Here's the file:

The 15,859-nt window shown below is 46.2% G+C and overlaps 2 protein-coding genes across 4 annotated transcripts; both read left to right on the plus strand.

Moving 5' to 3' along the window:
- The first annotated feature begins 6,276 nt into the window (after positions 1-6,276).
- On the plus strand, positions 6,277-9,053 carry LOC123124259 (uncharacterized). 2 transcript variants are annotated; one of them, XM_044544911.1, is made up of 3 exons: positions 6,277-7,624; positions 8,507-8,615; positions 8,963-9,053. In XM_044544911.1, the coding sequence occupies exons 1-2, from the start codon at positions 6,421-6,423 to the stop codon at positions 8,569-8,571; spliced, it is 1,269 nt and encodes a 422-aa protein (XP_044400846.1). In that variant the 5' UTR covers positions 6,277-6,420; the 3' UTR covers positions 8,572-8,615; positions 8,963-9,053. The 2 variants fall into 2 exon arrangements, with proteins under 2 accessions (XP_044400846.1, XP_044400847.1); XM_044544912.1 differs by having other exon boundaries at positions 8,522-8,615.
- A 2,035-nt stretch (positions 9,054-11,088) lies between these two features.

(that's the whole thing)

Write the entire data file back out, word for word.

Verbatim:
The 15,859-nt window shown below is 46.2% G+C and overlaps 2 protein-coding genes across 4 annotated transcripts; both read left to right on the plus strand.

Moving 5' to 3' along the window:
- The first annotated feature begins 6,276 nt into the window (after positions 1-6,276).
- On the plus strand, positions 6,277-9,053 carry LOC123124259 (uncharacterized). 2 transcript variants are annotated; one of them, XM_044544911.1, is made up of 3 exons: positions 6,277-7,624; positions 8,507-8,615; positions 8,963-9,053. In XM_044544911.1, the coding sequence occupies exons 1-2, from the start codon at positions 6,421-6,423 to the stop codon at positions 8,569-8,571; spliced, it is 1,269 nt and encodes a 422-aa protein (XP_044400846.1). In that variant the 5' UTR covers positions 6,277-6,420; the 3' UTR covers positions 8,572-8,615; positions 8,963-9,053. The 2 variants fall into 2 exon arrangements, with proteins under 2 accessions (XP_044400846.1, XP_044400847.1); XM_044544912.1 differs by having other exon boundaries at positions 8,522-8,615.
- A 2,035-nt stretch (positions 9,054-11,088) lies between these two features.